Towards the end of my Ladakh trip i had become very proficient in hitchhiking around the place. I no longer hesitated to stick out my hand to flag down any passing vehicle. I knew that people would stop if they could spare the space to take you on board. So i no longer worried about finding transportation to anywhere in Ladakh.
That little theory of mine was put to the test when i went to the Nubra valley.Â
They told me that i'll have to go early to a place called Nubra Chowk in Leh to catch a shared jeep to the Nubra valley. When i asked "how early ?", nobody gave me a proper answer, so i figured that 9am should be early enough.
The next day, I went to Nubra Chowk at 9am but there were no jeeps available. Someone then told me that the jeeps to Nubra start leaving at 7:30am and that the last one left about 30 mins back. I thought 9am was early but clearly what was early to me was late to them. Its all relative again.
Undeterred, and banking on my hitchhiking expertise, i walked along the road hoping to flag down a vehicle going towards Nubra. I waited at point in the road near the Tsemo monastery high above Leh. A hour passed without any luck and i was running out of patience.
Just as i decided to give up and go visit the Tsemo monastery, i saw a truck coming towards me. I flagged it down and luckily it was indeed going to Nubra and its driver was happy to have me on board. The truck was on contract with the army, so apart from the Ladakhi truck driver, there was also a young army officer from central India.
We exchangedÂ pleasantriesÂ and set off towards Nubra. The conversation invariably steered towards our incomes and for once i had no qualms about openly stating my income.. which was zero. Disappointed, the other two started discussing the pros and cons of the army vs civilian life, renumeration wise. It was a close argument but in the end the army won because of its extra perks.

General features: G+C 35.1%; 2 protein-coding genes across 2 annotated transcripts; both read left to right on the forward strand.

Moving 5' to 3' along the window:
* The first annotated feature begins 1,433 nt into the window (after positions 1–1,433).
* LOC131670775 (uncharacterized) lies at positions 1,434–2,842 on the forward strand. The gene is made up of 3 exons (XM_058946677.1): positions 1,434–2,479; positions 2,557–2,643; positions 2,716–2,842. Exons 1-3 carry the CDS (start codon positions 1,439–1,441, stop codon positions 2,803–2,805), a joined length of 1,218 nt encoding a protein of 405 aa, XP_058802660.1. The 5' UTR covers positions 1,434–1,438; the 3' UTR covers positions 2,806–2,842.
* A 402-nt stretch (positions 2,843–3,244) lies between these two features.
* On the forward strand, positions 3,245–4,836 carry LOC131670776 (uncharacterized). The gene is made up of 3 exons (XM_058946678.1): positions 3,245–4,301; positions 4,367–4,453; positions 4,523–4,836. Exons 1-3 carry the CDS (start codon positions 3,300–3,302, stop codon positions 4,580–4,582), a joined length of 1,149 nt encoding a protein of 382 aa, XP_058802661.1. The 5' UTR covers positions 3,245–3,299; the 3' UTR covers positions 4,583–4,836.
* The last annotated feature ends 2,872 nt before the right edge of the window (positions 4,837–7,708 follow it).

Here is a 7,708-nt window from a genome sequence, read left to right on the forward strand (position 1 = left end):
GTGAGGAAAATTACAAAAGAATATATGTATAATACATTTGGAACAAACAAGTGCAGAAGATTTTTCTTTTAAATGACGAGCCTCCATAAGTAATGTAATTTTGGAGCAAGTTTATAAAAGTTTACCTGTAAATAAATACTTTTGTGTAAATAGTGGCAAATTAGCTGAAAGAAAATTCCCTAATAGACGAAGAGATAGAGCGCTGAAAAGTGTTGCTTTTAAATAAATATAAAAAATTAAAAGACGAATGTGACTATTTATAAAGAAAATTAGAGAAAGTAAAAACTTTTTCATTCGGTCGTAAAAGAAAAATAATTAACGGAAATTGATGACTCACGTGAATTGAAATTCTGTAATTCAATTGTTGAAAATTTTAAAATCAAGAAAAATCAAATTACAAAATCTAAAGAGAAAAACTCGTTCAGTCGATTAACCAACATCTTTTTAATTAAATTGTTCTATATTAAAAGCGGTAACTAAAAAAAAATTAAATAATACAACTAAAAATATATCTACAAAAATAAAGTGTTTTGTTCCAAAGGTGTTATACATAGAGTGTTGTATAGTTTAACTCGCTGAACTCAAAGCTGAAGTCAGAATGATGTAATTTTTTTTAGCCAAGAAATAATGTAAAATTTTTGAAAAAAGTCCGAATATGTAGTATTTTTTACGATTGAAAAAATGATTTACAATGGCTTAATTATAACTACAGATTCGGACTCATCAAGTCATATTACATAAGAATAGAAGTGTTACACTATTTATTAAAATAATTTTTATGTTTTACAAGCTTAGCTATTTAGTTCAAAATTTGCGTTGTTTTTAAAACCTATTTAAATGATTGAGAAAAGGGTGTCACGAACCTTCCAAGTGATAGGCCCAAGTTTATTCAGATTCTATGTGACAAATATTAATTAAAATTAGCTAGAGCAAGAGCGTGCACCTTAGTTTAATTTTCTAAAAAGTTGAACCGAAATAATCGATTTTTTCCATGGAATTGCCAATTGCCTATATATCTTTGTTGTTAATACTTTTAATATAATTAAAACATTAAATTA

The ride otherwise also was enjoyable, with the view getting more and more expansive as we climbed above Leh.
We soon reached the South Pullu checkpoint (below Khardung La) and here's where we hit our first roadblock.
The J&K police officer manning the check point was quite an authority figure and he point blank refused the truck to go any further, stating that there was a big army convoy due to come in from the other direction and that he can let us through only after 4pm. He was very firm on that matter and wouldn't budge.
With nothing left to do but wait, i went to a nearby tea shop to have my lunch of steamed momos.Â
After lunch, we were met with some good news. Apparently the convoy was delayed and the officer agreed to let us through. I then made the mistake of showing him my permit to the Nubra valley. It was then he realized that i was a tourist hitching a ride on the truck.
That changed everything. He forbade me to go on the truck stating that it was not safe. I tried to reassure him by telling him that i've done this many a time and that i was quite the expert on hitchhiking by trucks in Ladakh. He would have none of it. He told me that just a few days back a truck rolled off the mountainside just above South Pullu and that the would not risk sending me up there on a truck.
Disappointed, i had to give in. The police officer reassured me that he would find me a ride on a 'safer' vehicle. To this day i fail to understand how a big truck is less safe than a small jeep or car on those mountain roads. (If anyone has any theories please feel to share it in the comments below).
I sat in his office and waited, sulking. Slowly my anger faded as i realized that he was only looking out for me. We got talking and he invited me for lunch, but i was full already and politely refused.
Eventually, at 2pm a Jeep came. As promised, the officer convinced the driver to give me ride to Nubra valley. And i was off again.. towards Nubra and towards a new adventure.